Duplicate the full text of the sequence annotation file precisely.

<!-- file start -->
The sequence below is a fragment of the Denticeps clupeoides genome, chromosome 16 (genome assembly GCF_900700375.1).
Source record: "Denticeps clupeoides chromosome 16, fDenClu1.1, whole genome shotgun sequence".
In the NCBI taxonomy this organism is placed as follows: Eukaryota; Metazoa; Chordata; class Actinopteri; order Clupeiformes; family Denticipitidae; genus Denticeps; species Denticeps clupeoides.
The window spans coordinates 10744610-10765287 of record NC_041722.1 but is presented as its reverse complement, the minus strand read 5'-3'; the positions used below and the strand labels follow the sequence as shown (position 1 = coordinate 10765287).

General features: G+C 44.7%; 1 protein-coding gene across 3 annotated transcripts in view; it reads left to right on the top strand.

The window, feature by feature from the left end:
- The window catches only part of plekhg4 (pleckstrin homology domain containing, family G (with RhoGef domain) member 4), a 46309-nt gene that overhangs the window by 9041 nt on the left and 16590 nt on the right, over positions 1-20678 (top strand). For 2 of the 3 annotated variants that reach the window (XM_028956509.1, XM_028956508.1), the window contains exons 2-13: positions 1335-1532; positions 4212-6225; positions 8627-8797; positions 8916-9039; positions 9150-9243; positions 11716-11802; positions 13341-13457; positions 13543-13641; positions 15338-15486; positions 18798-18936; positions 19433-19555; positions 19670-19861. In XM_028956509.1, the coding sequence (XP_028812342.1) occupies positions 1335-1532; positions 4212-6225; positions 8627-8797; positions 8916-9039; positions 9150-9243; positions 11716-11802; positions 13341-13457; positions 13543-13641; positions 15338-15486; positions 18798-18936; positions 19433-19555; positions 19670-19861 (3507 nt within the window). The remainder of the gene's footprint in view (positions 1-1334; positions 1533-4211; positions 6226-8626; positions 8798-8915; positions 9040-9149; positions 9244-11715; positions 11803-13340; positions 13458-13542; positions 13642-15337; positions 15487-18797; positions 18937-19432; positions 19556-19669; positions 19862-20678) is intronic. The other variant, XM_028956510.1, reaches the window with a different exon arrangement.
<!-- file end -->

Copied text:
The sequence below is a fragment of the Denticeps clupeoides genome, chromosome 16 (genome assembly GCF_900700375.1).
Source record: "Denticeps clupeoides chromosome 16, fDenClu1.1, whole genome shotgun sequence".
In the NCBI taxonomy this organism is placed as follows: Eukaryota; Metazoa; Chordata; class Actinopteri; order Clupeiformes; family Denticipitidae; genus Denticeps; species Denticeps clupeoides.
The window spans coordinates 10744610-10765287 of record NC_041722.1 but is presented as its reverse complement, the minus strand read 5'-3'; the positions used below and the strand labels follow the sequence as shown (position 1 = coordinate 10765287).

General features: G+C 44.7%; 1 protein-coding gene across 3 annotated transcripts in view; it reads left to right on the top strand.

The window, feature by feature from the left end:
- The window catches only part of plekhg4 (pleckstrin homology domain containing, family G (with RhoGef domain) member 4), a 46309-nt gene that overhangs the window by 9041 nt on the left and 16590 nt on the right, over positions 1-20678 (top strand). For 2 of the 3 annotated variants that reach the window (XM_028956509.1, XM_028956508.1), the window contains exons 2-13: positions 1335-1532; positions 4212-6225; positions 8627-8797; positions 8916-9039; positions 9150-9243; positions 11716-11802; positions 13341-13457; positions 13543-13641; positions 15338-15486; positions 18798-18936; positions 19433-19555; positions 19670-19861. In XM_028956509.1, the coding sequence (XP_028812342.1) occupies positions 1335-1532; positions 4212-6225; positions 8627-8797; positions 8916-9039; positions 9150-9243; positions 11716-11802; positions 13341-13457; positions 13543-13641; positions 15338-15486; positions 18798-18936; positions 19433-19555; positions 19670-19861 (3507 nt within the window). The remainder of the gene's footprint in view (positions 1-1334; positions 1533-4211; positions 6226-8626; positions 8798-8915; positions 9040-9149; positions 9244-11715; positions 11803-13340; positions 13458-13542; positions 13642-15337; positions 15487-18797; positions 18937-19432; positions 19556-19669; positions 19862-20678) is intronic. The other variant, XM_028956510.1, reaches the window with a different exon arrangement.